IDENTIFICATION OF PERIPHERAL BLOOD CELL SUBSETS DYSREGULATED IN LUPUS AND SCLERODERMA Save

Date Added
October 17th, 2017
PRO Number
Pro00069048
Researcher
Paula Ramos

List of Studies


Profiles_link
Keywords
Autoimmune disease, Immune System, Lupus, Scleroderma
Summary

Often considered as related diseases, systemic lupus erythematosus (SLE) and systemic sclerosis (SSc) are severe autoimmune disorders characterized, among other, by dysregulation of immune cells in the blood. The roles of different immune cells in SLE and SSc remain unclear. It is of increasing importance to characterize specific immune cells and define their impact on autoimmune disease, which may lead to new therapies. The goal of this study is to identify blood immune cells associated with SLE and SSc.

Institution
MUSC
Recruitment Contact
Daniel Melcher
843-792-2509
melcher@musc.edu

Pathogen Identification in Pediatric Hematopoietic Stem Cell Transplant Patients with Suspected Lower Respiratory Tract Infection Save

Date Added
December 6th, 2016
PRO Number
Pro00060294
Researcher
Michelle Hudspeth

List of Studies


Profiles_link
Keywords
Adolescents, Children's Health, Immune System, Lung, Pediatrics, Transplant
Summary

This study is for patient that have been diagnosed with suspected lower respiratory tract infection. The purpose of this study is to evaluate a new test that may be able to find more lung infections than current tests can. This new test is called next-generation sequencing and looks in respiratory secretions for bacteria, viruses, fungi, and other organisms that may cause infection. We hope to learn more about the usefulness of this new test in identifying infections.

Institution
MUSC
Recruitment Contact
Thomas Hortman
864-792-9579
hortman@musc.edu

Elucidating Mechanisms of Treatment Relapse for Interferon-Free HCV Therapy Save

Date Added
August 18th, 2015
PRO Number
Pro00046669
Researcher
Eric Meissner

List of Studies


Profiles_link
Keywords
Digestive System, HIV / AIDS, Immune System, Infectious Diseases, Liver
Summary

Treatment of chronic hepatitis C virus (HCV) infection is now possible with all oral medications. While most patients achieve a sustained virologic response (SVR) after treatment, synonymous with cure, some patients relapse after treatment for reasons that are unclear. The goal of this research is to understand how a person's immune system changes during treatment of HCV infection with all oral therapy, and how these changes might impact the chances of relapse after treatment. To address these questions, blood and clinical information will be collected from study participants over the course of receiving standard of care treatment for HCV infection. This blood and clinical information will be used to conduct laboratory research focused on the immune system.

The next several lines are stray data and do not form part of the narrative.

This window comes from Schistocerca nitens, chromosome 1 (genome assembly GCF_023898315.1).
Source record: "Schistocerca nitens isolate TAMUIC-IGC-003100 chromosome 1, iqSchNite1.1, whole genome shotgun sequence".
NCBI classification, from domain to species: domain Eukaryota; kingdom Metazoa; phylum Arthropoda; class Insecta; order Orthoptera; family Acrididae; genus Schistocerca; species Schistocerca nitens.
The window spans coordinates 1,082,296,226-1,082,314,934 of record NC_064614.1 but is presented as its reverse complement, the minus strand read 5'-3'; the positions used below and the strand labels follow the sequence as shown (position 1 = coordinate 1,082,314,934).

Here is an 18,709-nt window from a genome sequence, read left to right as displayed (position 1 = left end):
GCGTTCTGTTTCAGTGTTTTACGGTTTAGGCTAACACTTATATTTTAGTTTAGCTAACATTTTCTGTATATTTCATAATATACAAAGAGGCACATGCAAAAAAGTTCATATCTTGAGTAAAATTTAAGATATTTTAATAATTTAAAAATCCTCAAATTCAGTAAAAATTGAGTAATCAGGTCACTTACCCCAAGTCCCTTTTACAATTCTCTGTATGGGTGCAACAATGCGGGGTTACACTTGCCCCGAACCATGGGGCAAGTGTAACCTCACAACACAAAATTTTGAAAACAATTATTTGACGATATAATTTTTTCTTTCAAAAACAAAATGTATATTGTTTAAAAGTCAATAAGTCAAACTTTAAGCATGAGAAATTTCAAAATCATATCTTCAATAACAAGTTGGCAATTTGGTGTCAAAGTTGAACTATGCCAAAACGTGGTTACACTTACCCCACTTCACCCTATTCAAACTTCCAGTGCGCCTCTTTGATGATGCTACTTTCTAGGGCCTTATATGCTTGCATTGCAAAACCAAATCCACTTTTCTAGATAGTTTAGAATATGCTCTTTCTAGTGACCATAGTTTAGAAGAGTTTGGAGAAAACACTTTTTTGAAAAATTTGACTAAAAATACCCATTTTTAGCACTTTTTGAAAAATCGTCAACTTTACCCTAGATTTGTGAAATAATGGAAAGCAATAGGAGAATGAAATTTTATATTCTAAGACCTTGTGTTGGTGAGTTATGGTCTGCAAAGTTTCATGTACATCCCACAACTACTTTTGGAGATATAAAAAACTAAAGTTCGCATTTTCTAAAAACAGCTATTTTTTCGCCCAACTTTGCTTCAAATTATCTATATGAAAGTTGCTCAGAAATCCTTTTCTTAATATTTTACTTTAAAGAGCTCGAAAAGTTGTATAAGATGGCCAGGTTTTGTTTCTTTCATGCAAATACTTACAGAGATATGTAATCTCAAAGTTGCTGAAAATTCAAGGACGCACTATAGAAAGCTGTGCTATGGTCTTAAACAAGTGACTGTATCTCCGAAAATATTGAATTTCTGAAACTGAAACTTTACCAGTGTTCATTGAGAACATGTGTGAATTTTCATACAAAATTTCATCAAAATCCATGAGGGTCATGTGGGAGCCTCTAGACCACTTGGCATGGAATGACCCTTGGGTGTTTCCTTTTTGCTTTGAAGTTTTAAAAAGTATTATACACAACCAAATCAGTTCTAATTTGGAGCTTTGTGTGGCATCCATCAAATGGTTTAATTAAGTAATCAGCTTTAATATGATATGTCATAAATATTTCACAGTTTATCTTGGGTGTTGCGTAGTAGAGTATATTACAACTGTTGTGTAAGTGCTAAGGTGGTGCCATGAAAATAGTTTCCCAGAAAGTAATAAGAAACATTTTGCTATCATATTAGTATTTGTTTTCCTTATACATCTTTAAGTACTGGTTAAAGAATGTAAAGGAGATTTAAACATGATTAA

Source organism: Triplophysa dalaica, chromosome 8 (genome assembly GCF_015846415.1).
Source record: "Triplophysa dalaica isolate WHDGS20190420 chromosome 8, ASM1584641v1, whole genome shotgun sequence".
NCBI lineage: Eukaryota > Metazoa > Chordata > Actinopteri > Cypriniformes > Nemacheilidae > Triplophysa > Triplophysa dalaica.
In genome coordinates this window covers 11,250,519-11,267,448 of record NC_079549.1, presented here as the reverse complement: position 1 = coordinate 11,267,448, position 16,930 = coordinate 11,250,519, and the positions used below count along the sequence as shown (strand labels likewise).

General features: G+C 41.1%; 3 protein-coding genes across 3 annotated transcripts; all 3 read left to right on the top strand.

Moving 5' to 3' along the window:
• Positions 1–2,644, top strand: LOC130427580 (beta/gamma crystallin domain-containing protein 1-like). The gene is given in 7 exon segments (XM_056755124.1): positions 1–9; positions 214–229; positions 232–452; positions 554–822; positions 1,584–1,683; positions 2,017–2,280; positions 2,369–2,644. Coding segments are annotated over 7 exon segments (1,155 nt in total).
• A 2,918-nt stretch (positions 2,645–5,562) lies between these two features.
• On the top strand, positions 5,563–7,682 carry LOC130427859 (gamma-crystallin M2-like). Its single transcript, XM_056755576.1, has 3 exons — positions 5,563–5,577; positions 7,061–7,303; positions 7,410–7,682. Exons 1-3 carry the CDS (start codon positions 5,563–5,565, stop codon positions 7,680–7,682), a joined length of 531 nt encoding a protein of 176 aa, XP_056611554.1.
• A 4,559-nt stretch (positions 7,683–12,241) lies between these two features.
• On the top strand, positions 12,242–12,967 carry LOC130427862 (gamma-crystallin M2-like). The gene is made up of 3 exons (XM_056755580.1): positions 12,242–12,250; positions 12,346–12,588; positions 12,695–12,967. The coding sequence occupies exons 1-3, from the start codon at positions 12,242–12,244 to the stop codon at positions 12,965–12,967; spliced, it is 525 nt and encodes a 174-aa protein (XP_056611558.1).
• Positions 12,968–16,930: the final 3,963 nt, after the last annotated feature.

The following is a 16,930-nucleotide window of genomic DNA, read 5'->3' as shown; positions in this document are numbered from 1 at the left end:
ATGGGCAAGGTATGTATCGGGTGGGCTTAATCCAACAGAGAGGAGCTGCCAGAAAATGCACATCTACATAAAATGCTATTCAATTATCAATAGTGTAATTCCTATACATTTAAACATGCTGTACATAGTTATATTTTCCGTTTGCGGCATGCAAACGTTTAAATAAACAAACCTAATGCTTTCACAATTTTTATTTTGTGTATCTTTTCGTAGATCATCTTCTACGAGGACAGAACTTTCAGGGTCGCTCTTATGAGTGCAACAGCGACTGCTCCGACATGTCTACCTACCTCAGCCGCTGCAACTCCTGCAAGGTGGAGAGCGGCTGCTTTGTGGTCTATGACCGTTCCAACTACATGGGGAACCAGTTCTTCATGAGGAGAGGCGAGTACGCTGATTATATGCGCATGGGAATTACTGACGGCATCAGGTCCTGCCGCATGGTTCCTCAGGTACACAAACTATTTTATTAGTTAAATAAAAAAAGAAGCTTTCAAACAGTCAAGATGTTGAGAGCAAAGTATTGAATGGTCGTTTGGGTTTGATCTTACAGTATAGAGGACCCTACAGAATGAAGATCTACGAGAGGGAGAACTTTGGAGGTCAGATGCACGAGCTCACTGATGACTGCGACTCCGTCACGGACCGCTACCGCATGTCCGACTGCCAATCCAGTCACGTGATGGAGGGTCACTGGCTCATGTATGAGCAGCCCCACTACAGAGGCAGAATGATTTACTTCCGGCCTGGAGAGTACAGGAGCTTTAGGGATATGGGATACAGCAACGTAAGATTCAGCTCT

Institution
MUSC
Recruitment Contact
Lisa Martin
843-876-5699
martinl@musc.edu

The role of Innate Immunity in the Development of Phenotypic Keloid Disease Save

Date Added
June 29th, 2013
PRO Number
Pro00019607
Researcher
Titus Reaves

List of Studies


Profiles_link
Keywords
Immune System, Skin, Vitamin D
Summary

Keloid disease predominantly affects African Americans, Hispanics and some Asians. Keloid disease is characterized by an overgrowth of an area of the skin following some injury to that same skin area. It is unknown why this occurs. However, we believe that differences in Vitamin D along with dysfunction in certain immune system receptors can lead to keloid disease. To further understand this process we intend to study the cells (fibroblasts) in the skin that are affected by Vitamin D and examine the specific immune proteins.

Institution
MUSC
Recruitment Contact
Jacqueline Savage
(843) 792-9372; (843) 792-1870
savageja@musc.edu, reaves@musc.edu

Systemic Lupus Erythematosus in Gullah Health (SLEIGH) Save

Date Added
October 5th, 2009
IRB Number
10852
Researcher
Diane Kamen

List of Studies


Profiles_link
Keywords
Autoimmune disease, Children's Health, Environmental Factors, Ethnicity and Disease, Healthy Volunteer Studies, Immune System, Joint, Kidney, Lupus, Minorities, Non-interventional, Vitamin D, Women's Health
Summary

The Systemic Lupus Erythematosus (SLE) in Gullah Health, or SLEIGH, study is an observational study enrolling African Americans from the Sea Island communities of South Carolina and Georgia. We are enrolling patients, family members of patients, and unrelated community members. SLE is a potentially severe disease that can affect the entire body. SLE is more common in African Americans than Caucasians. The main purpose of this study is to find genes that, along with factors from the environment, result in the development of SLE. Volunteers in SLEIGH will be asked to answer questions about their health and have blood and urine collected for tests. After the first visit there may be one additional visit 2 or more years later. This is not a drug study.

Institution
MUSC
Recruitment Contact
Stephanie Slan
843-792-8997
slans@musc.edu